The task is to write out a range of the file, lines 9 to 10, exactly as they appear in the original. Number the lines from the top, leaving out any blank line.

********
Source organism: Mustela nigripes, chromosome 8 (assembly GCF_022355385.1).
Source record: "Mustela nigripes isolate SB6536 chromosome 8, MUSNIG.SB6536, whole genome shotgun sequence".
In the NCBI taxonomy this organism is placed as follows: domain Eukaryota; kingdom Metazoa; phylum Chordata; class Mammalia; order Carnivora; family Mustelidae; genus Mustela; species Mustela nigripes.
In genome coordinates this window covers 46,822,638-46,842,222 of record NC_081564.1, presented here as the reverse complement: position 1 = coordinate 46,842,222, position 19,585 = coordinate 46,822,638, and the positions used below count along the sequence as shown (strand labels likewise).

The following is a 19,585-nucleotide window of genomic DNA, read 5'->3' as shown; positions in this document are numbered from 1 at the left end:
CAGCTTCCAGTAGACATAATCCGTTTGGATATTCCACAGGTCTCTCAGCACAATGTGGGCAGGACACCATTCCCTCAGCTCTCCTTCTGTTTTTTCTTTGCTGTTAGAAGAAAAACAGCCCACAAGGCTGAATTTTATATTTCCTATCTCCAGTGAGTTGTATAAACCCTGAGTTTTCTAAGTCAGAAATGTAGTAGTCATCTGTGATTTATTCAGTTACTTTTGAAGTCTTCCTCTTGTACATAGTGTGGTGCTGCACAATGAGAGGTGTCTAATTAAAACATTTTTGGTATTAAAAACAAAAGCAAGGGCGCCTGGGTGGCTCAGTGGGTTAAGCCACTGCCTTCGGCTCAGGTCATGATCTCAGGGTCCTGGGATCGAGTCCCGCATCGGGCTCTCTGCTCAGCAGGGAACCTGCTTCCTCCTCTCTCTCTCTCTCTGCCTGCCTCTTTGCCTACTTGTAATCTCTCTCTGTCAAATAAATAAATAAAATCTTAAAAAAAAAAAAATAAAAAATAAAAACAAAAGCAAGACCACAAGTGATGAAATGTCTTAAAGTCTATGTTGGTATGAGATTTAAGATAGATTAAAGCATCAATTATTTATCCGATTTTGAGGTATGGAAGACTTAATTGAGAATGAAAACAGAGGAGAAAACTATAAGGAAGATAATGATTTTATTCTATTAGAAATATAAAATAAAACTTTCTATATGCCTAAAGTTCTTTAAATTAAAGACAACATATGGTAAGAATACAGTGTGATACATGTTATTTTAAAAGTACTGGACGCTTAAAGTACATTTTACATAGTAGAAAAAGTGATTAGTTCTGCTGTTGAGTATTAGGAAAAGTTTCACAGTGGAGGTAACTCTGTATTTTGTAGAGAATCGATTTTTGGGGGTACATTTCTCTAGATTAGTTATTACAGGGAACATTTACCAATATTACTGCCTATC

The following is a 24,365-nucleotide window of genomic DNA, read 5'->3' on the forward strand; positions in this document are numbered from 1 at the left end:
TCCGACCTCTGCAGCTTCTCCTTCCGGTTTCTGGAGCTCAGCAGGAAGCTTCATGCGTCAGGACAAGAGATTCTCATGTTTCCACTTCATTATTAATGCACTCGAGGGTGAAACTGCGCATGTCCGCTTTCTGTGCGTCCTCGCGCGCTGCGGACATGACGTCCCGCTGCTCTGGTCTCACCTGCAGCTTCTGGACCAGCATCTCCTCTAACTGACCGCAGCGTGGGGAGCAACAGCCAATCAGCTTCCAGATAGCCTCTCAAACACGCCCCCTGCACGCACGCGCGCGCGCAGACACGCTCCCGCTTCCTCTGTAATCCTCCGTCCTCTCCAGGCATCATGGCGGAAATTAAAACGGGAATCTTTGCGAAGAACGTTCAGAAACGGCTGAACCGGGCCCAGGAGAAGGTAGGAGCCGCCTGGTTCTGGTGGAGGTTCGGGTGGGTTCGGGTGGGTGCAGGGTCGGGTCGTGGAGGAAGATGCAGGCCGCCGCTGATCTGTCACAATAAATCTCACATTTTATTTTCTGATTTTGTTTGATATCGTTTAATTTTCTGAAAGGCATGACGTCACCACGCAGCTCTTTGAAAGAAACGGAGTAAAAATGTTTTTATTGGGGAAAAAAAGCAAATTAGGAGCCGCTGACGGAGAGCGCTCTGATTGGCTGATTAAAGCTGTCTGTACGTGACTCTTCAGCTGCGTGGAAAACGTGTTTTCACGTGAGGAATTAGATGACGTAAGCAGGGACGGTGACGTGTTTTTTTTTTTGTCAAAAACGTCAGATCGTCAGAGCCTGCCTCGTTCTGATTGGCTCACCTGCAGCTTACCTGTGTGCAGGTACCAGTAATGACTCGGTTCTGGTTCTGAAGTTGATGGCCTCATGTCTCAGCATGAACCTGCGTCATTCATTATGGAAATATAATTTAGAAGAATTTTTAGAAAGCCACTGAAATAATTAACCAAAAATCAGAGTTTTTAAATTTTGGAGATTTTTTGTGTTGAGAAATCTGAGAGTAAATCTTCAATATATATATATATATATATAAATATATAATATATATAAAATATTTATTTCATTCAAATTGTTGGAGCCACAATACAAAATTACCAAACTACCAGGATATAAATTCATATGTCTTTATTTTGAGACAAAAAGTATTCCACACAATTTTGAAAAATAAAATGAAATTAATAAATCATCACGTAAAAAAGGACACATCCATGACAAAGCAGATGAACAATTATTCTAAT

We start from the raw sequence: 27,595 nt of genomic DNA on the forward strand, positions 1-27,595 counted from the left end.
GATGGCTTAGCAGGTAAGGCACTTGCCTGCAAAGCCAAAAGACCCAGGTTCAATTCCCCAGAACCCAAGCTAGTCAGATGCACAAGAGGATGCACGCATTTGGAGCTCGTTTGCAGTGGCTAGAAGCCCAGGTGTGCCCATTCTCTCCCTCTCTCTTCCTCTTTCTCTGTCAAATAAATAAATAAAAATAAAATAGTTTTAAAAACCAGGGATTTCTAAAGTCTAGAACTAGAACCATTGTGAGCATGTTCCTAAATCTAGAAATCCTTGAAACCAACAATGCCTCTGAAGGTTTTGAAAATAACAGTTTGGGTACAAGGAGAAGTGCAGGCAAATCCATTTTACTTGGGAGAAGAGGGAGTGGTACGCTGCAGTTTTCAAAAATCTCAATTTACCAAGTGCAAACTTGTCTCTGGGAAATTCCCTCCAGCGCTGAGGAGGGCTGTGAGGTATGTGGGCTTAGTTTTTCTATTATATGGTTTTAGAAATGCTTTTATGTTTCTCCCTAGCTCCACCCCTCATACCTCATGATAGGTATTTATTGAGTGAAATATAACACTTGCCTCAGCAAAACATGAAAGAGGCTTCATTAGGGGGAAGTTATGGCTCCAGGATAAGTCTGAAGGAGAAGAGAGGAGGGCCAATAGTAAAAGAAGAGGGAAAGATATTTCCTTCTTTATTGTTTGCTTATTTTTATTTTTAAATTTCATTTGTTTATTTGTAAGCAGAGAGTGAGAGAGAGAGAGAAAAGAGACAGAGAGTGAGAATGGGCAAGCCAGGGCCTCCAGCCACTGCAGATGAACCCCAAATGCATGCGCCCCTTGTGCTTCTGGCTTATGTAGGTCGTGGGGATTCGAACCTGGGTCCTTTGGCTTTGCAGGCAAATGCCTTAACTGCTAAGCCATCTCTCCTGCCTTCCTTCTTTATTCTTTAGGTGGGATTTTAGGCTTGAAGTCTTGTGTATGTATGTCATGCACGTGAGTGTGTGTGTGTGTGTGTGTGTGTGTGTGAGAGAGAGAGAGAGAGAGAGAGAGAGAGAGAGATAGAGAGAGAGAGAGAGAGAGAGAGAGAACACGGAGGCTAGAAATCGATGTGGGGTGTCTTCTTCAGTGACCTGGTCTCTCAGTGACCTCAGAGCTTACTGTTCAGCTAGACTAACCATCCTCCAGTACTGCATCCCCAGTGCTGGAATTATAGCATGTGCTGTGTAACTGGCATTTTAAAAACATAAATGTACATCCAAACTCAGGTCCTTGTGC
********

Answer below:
We start from the raw sequence: 27,595 nt of genomic DNA on the forward strand, positions 1-27,595 counted from the left end.
GATGGCTTAGCAGGTAAGGCACTTGCCTGCAAAGCCAAAAGACCCAGGTTCAATTCCCCAGAACCCAAGCTAGTCAGATGCACAAGAGGATGCACGCATTTGGAGCTCGTTTGCAGTGGCTAGAAGCCCAGGTGTGCCCATTCTCTCCCTCTCTCTTCCTCTTTCTCTGTCAAATAAATAAATAAAAATAAAATAGTTTTAAAAACCAGGGATTTCTAAAGTCTAGAACTAGAACCATTGTGAGCATGTTCCTAAATCTAGAAATCCTTGAAACCAACAATGCCTCTGAAGGTTTTGAAAATAACAGTTTGGGTACAAGGAGAAGTGCAGGCAAATCCATTTTACTTGGGAGAAGAGGGAGTGGTACGCTGCAGTTTTCAAAAATCTCAATTTACCAAGTGCAAACTTGTCTCTGGGAAATTCCCTCCAGCGCTGAGGAGGGCTGTGAGGTATGTGGGCTTAGTTTTTCTATTATATGGTTTTAGAAATGCTTTTATGTTTCTCCCTAGCTCCACCCCTCATACCTCATGATAGGTATTTATTGAGTGAAATATAACACTTGCCTCAGCAAAACATGAAAGAGGCTTCATTAGGGGGAAGTTATGGCTCCAGGATAAGTCTGAAGGAGAAGAGAGGAGGGCCAATAGTAAAAGAAGAGGGAAAGATATTTCCTTCTTTATTGTTTGCTTATTTTTATTTTTAAATTTCATTTGTTTATTTGTAAGCAGAGAGTGAGAGAGAGAGAGAAAAGAGACAGAGAGTGAGAATGGGCAAGCCAGGGCCTCCAGCCACTGCAGATGAACCCCAAATGCATGCGCCCCTTGTGCTTCTGGCTTATGTAGGTCGTGGGGATTCGAACCTGGGTCCTTTGGCTTTGCAGGCAAATGCCTTAACTGCTAAGCCATCTCTCCTGCCTTCCTTCTTTATTCTTTAGGTGGGATTTTAGGCTTGAAGTCTTGTGTATGTATGTCATGCACGTGAGTGTGTGTGTGTGTGTGTGTGTGTGTGTGAGAGAGAGAGAGAGAGAGAGAGAGAGAGAGAGATAGAGAGAGAGAGAGAGAGAGAGAGAGAACACGGAGGCTAGAAATCGATGTGGGGTGTCTTCTTCAGTGACCTGGTCTCTCAGTGACCTCAGAGCTTACTGTTCAGCTAGACTAACCATCCTCCAGTACTGCATCCCCAGTGCTGGAATTATAGCATGTGCTGTGTAACTGGCATTTTAAAAACATAAATGTACATCCAAACTCAGGTCCTTGTGC